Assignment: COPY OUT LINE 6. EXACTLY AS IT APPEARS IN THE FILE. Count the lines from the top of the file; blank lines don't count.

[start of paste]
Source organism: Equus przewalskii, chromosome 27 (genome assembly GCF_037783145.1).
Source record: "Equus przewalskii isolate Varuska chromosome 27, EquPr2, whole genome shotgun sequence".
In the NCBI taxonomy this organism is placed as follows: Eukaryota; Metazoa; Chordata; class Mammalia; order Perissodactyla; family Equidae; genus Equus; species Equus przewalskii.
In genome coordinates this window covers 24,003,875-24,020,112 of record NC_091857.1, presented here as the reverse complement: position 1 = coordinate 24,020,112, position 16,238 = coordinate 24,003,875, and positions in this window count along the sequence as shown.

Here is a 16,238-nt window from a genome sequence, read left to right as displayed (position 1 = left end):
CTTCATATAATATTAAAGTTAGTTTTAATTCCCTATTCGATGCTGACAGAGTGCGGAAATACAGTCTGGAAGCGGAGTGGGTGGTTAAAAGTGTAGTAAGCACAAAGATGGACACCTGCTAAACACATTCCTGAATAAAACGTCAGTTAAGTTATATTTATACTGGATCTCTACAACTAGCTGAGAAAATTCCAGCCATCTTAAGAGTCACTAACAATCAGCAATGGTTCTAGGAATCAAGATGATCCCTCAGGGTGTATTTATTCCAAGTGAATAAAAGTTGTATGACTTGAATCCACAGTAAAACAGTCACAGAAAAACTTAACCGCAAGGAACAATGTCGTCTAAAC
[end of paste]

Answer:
CTTCATATAATATTAAAGTTAGTTTTAATTCCCTATTCGATGCTGACAGAGTGCGGAAATACAGTCTGGAAGCGGAGTGGGTGGTTAAAAGTGTAGTAAGCACAAAGATGGACACCTGCTAAACACATTCCTGAATAAAACGTCAGTTAAGTTATATTTATACTGGATCTCTACAACTAGCTGAGAAAATTCCAGCCATCTTAAGAGTCACTAACAATCAGCAATGGTTCTAGGAATCAAGATGATCCCTCAGGGTGTATTTATTCCAAGTGAATAAAAGTTGTATGACTTGAATCCACAGTAAAACAGTCACAGAAAAACTTAACCGCAAGGAACAATGTCGTCTAAAC